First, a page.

Over the years, I have turned a childhood fascination for wild things into a gardening style that incorporates native plants. I have found that seeds from meadow plants are generally easy to collect and germinate. With the early woodland flowers, however, you really need to have a sense of the right time and place as well as an understanding of how plants connect with other living things around them.
Spring woodland flowers come up quickly after the snow melts, taking advantage of the sunlight before the leaves emerge from tree buds. Their appearance is a welcome sight after the long, cold winter. A spring hike through the woods is a feast for the eyes, especially when the forest floor is carpeted with trilliums and other wildflowers. This complex community is a masterpiece of timing and interconnectedness.
Last year, in an attempt to expand some of that beauty into my own yard, I set out to collect seeds from woodland spring flowers. I kept my eye on some bloodroots growing near my front door. By June, their seed pods were thickening and clearly the time was imminent when they would spill their contents. Then, one day I noticed a line of ants leaving the yellowing plant, each with a copper-coloured seed. Following the line back, I discovered the bloodroot pods had opened and ants were diligently carrying away their precious cargo. I quickly gathered the few seeds that were left and carefully placed them into a shaded bed nearby. I did the same with trillium seeds in July. I was hoping for germination this spring. Nothing happened. Perhaps they need another cold spell before they emerge from their seedbed, but I wonder if I disturbed a crucial part of the germination process.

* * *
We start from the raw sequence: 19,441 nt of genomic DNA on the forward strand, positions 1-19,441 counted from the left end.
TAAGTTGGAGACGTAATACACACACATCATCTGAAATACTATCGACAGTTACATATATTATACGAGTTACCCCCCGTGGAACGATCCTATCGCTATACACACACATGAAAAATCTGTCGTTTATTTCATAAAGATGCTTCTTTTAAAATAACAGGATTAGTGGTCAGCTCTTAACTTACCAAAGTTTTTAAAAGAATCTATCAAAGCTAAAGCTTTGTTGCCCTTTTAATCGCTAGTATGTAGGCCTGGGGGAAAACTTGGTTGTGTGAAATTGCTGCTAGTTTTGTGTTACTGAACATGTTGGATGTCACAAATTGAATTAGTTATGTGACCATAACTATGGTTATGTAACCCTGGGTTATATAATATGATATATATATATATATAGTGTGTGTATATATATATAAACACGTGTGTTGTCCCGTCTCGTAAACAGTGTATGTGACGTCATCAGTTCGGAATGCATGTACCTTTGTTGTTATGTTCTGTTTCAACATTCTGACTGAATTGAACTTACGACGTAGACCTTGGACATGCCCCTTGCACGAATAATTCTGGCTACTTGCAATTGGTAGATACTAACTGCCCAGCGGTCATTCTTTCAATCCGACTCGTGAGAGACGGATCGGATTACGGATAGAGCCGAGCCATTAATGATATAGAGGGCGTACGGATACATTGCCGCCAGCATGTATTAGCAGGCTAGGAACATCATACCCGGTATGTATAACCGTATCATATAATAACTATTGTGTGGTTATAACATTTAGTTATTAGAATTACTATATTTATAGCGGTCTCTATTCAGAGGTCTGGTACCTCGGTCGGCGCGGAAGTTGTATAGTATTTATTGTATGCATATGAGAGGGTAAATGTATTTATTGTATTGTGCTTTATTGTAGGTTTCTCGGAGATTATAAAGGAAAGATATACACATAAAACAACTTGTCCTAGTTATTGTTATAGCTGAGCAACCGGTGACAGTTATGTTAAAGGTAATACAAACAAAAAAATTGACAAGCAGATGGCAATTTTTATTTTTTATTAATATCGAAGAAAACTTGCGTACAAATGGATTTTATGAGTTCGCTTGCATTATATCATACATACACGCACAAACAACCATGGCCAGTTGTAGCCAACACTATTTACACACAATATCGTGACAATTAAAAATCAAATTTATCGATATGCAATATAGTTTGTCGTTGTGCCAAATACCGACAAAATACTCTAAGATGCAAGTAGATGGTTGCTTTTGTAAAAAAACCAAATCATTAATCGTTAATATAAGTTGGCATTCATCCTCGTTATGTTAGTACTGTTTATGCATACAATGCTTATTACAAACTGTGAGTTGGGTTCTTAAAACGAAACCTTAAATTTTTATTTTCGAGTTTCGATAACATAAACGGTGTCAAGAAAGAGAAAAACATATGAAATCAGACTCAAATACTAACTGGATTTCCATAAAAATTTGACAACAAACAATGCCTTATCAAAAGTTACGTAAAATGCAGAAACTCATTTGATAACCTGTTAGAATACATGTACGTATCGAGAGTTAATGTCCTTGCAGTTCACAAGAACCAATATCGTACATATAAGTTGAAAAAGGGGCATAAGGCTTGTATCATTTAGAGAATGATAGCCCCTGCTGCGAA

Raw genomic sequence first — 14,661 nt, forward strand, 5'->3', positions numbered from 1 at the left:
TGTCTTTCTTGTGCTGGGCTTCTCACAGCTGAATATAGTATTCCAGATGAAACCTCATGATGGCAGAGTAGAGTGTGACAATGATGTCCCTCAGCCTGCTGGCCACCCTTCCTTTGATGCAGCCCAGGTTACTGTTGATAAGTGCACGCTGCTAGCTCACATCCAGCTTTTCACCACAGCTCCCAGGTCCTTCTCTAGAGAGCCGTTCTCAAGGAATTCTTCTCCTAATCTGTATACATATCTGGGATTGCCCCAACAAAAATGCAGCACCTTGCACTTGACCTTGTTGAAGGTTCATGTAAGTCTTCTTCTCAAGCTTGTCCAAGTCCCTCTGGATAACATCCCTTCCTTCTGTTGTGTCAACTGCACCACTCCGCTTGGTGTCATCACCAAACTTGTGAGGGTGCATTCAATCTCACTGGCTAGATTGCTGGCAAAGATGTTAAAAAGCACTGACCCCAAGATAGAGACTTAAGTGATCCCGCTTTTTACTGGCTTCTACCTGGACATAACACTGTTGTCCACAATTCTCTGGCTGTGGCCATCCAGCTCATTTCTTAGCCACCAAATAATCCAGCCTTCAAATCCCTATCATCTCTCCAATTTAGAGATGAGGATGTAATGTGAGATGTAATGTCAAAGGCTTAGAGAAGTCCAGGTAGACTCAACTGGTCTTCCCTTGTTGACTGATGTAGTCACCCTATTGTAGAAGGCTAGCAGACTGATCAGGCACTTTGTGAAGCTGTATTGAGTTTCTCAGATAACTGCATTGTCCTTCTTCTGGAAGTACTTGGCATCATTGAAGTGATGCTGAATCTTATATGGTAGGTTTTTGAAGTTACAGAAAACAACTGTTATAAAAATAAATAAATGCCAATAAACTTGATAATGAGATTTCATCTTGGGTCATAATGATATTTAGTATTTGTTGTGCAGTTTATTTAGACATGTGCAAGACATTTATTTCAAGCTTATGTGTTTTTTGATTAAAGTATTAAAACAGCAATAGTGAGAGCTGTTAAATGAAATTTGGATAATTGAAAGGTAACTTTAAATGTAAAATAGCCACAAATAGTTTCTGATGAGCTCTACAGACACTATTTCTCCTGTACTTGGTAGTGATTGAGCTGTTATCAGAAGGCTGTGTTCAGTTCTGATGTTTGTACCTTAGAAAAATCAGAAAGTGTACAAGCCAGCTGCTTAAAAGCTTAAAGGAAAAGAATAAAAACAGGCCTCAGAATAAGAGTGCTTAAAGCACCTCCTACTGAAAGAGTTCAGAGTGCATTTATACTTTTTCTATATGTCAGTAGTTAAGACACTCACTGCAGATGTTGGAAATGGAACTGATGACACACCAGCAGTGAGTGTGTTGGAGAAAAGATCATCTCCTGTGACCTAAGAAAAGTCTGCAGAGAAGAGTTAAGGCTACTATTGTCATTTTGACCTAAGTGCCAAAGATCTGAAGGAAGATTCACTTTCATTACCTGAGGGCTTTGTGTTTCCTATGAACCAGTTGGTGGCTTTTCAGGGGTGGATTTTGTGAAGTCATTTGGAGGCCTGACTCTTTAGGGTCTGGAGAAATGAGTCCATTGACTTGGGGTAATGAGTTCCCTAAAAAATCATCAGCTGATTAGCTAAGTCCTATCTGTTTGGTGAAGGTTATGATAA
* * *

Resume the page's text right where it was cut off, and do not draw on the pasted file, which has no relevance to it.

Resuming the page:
It turns out that each seed produced has a tiny fleshy appendage called an elaiosome, which is rich in proteins, fats, carbohydrates and vitamins. This appendage is produced by the plant to entice ants to pick up the seeds and carry them off into their tunnels. Once there, the workers and larvae feed on the elaiosome, leaving the seed intact and ready for germination. The seedlings emerging from the ant hill are protected from predators by their hosts and likely derive nourishment from this special association.
Countless relationships exist in natural communities that have developed over thousands, if not millions, of years. Our backyards, left untouched by pesticides, are buzzing with life that connects and interconnects in a multitude of ways. We, too, are part of this amazing web. Our dependence on plants is obvious from our need for food, oxygen, medicines and shelter. And our understanding that plants, in turn, have many vital associations with other life in their community automatically makes us an intricate part of the picture.
Healthy gardens depend on these connections. The native plants that once inhabited our space evolved ways to connect intimately with other species in their community. Giving these plants space in our yards will allow this incredible net of mutual dependence and connection to re-establish itself. We need only watch and learn.
Beate Heissler recently retired from a career in outdoor education. In the spring of 2006, she opened Natural Themes, a native plant nursery near Frankford, Ontario.